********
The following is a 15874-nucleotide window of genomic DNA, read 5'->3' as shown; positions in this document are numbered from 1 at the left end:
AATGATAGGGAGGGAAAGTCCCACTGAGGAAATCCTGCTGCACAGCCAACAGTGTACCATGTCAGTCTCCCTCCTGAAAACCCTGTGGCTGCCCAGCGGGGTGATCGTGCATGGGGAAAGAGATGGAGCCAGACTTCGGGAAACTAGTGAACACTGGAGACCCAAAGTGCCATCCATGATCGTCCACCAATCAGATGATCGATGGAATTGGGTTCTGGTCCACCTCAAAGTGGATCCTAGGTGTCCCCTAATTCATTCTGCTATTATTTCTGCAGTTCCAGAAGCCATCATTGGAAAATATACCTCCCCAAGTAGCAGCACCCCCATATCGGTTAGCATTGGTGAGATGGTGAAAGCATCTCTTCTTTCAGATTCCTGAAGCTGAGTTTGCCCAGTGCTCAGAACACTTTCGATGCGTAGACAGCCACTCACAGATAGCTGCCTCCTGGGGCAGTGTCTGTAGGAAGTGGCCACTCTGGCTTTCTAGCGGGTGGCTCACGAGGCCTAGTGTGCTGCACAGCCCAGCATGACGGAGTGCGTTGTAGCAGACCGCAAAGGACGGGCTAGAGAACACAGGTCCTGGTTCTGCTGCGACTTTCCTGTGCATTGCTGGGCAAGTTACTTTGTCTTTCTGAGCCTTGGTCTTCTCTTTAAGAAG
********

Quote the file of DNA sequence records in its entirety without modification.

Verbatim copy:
The following is a 15874-nucleotide window of genomic DNA, read 5'->3' as shown; positions in this document are numbered from 1 at the left end:
AATGATAGGGAGGGAAAGTCCCACTGAGGAAATCCTGCTGCACAGCCAACAGTGTACCATGTCAGTCTCCCTCCTGAAAACCCTGTGGCTGCCCAGCGGGGTGATCGTGCATGGGGAAAGAGATGGAGCCAGACTTCGGGAAACTAGTGAACACTGGAGACCCAAAGTGCCATCCATGATCGTCCACCAATCAGATGATCGATGGAATTGGGTTCTGGTCCACCTCAAAGTGGATCCTAGGTGTCCCCTAATTCATTCTGCTATTATTTCTGCAGTTCCAGAAGCCATCATTGGAAAATATACCTCCCCAAGTAGCAGCACCCCCATATCGGTTAGCATTGGTGAGATGGTGAAAGCATCTCTTCTTTCAGATTCCTGAAGCTGAGTTTGCCCAGTGCTCAGAACACTTTCGATGCGTAGACAGCCACTCACAGATAGCTGCCTCCTGGGGCAGTGTCTGTAGGAAGTGGCCACTCTGGCTTTCTAGCGGGTGGCTCACGAGGCCTAGTGTGCTGCACAGCCCAGCATGACGGAGTGCGTTGTAGCAGACCGCAAAGGACGGGCTAGAGAACACAGGTCCTGGTTCTGCTGCGACTTTCCTGTGCATTGCTGGGCAAGTTACTTTGTCTTTCTGAGCCTTGGTCTTCTCTTTAAGAAG